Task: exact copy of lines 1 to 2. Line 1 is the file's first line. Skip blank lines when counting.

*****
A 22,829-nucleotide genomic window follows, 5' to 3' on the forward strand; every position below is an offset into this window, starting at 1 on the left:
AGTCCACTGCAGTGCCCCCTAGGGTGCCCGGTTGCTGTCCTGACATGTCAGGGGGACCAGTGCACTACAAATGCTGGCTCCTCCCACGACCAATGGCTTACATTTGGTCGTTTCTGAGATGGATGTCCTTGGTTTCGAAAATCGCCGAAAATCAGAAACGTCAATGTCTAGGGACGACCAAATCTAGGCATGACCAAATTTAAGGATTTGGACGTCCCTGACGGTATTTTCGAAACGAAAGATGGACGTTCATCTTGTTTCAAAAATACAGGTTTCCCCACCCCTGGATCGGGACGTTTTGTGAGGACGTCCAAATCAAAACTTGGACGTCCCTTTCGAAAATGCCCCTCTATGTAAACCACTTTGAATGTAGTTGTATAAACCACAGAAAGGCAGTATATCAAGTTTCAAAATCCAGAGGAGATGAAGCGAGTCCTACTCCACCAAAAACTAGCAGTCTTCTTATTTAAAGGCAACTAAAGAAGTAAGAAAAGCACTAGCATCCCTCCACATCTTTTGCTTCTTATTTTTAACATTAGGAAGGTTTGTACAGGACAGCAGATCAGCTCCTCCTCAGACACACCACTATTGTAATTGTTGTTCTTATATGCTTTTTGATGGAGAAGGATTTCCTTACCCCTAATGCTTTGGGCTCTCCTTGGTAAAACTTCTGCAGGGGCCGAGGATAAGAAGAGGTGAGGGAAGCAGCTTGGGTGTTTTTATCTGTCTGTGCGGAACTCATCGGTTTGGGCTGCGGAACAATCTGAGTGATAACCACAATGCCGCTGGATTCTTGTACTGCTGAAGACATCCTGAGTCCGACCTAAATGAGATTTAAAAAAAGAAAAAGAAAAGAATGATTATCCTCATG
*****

A 22,829-nucleotide genomic window follows, 5' to 3' on the forward strand; every position below is an offset into this window, starting at 1 on the left:
AGTCCACTGCAGTGCCCCCTAGGGTGCCCGGTTGCTGTCCTGACATGTCAGGGGGACCAGTGCACTACAAATGCTGGCTCCTCCCACGACCAATGGCTTACATTTGGTCGTTTCTGAGATGGATGTCCTTGGTTTCGAAAATCGCCGAAAATCAGAAACGTCAATGTCTAGGGACGACCAAATCTAGGCATGACCAAATTTAAGGATTTGGACGTCCCTGACGGTATTTTCGAAACGAAAGATGGACGTTCATCTTGTTTCAAAAATACAGGTTTCCCCACCCCTGGATCGGGACGTTTTGTGAGGACGTCCAAATCAAAACTTGGACGTCCCTTTCGAAAATGCCCCTCTATGTAAACCACTTTGAATGTAGTTGTATAAACCACAGAAAGGCAGTATATCAAGTTTCAAAATCCAGAGGAGATGAAGCGAGTCCTACTCCACCAAAAACTAGCAGTCTTCTTATTTAAAGGCAACTAAAGAAGTAAGAAAAGCACTAGCATCCCTCCACATCTTTTGCTTCTTATTTTTAACATTAGGAAGGTTTGTACAGGACAGCAGATCAGCTCCTCCTCAGACACACCACTATTGTAATTGTTGTTCTTATATGCTTTTTGATGGAGAAGGATTTCCTTACCCCTAATGCTTTGGGCTCTCCTTGGTAAAACTTCTGCAGGGGCCGAGGATAAGAAGAGGTGAGGGAAGCAGCTTGGGTGTTTTTATCTGTCTGTGCGGAACTCATCGGTTTGGGCTGCGGAACAATCTGAGTGATAACCACAATGCCGCTGGATTCTTGTACTGCTGAAGACATCCTGAGTCCGACCTAAATGAGATTTAAAAAAAGAAAAAGAAAAGAATGATTATCCTCATG